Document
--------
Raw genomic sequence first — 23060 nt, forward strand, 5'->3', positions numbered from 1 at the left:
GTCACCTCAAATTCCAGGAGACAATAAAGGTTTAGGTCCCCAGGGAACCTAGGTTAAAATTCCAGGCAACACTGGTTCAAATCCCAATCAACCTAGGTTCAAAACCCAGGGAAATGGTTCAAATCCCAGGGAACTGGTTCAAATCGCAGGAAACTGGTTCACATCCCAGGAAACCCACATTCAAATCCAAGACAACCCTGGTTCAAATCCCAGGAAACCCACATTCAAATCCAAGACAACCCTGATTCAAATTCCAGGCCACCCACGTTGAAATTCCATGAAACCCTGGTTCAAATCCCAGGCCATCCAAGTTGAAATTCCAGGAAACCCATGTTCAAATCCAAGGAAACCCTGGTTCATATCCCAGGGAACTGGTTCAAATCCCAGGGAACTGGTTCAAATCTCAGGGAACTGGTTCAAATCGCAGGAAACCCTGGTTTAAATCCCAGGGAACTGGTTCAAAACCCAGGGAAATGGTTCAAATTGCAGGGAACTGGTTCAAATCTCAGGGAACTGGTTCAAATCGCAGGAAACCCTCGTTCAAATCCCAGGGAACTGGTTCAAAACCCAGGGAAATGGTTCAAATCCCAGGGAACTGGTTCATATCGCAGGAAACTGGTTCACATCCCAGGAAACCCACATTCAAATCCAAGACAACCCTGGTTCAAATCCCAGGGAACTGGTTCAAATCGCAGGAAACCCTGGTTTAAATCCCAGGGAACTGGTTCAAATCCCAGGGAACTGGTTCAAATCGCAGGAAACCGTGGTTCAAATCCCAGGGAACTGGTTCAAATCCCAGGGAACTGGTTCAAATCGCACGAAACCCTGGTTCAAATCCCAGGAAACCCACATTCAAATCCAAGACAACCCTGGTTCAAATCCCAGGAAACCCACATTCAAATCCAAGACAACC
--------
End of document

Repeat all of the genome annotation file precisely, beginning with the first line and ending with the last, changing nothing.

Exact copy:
Raw genomic sequence first — 23060 nt, forward strand, 5'->3', positions numbered from 1 at the left:
GTCACCTCAAATTCCAGGAGACAATAAAGGTTTAGGTCCCCAGGGAACCTAGGTTAAAATTCCAGGCAACACTGGTTCAAATCCCAATCAACCTAGGTTCAAAACCCAGGGAAATGGTTCAAATCCCAGGGAACTGGTTCAAATCGCAGGAAACTGGTTCACATCCCAGGAAACCCACATTCAAATCCAAGACAACCCTGGTTCAAATCCCAGGAAACCCACATTCAAATCCAAGACAACCCTGATTCAAATTCCAGGCCACCCACGTTGAAATTCCATGAAACCCTGGTTCAAATCCCAGGCCATCCAAGTTGAAATTCCAGGAAACCCATGTTCAAATCCAAGGAAACCCTGGTTCATATCCCAGGGAACTGGTTCAAATCCCAGGGAACTGGTTCAAATCTCAGGGAACTGGTTCAAATCGCAGGAAACCCTGGTTTAAATCCCAGGGAACTGGTTCAAAACCCAGGGAAATGGTTCAAATTGCAGGGAACTGGTTCAAATCTCAGGGAACTGGTTCAAATCGCAGGAAACCCTCGTTCAAATCCCAGGGAACTGGTTCAAAACCCAGGGAAATGGTTCAAATCCCAGGGAACTGGTTCATATCGCAGGAAACTGGTTCACATCCCAGGAAACCCACATTCAAATCCAAGACAACCCTGGTTCAAATCCCAGGGAACTGGTTCAAATCGCAGGAAACCCTGGTTTAAATCCCAGGGAACTGGTTCAAATCCCAGGGAACTGGTTCAAATCGCAGGAAACCGTGGTTCAAATCCCAGGGAACTGGTTCAAATCCCAGGGAACTGGTTCAAATCGCACGAAACCCTGGTTCAAATCCCAGGAAACCCACATTCAAATCCAAGACAACCCTGGTTCAAATCCCAGGAAACCCACATTCAAATCCAAGACAACC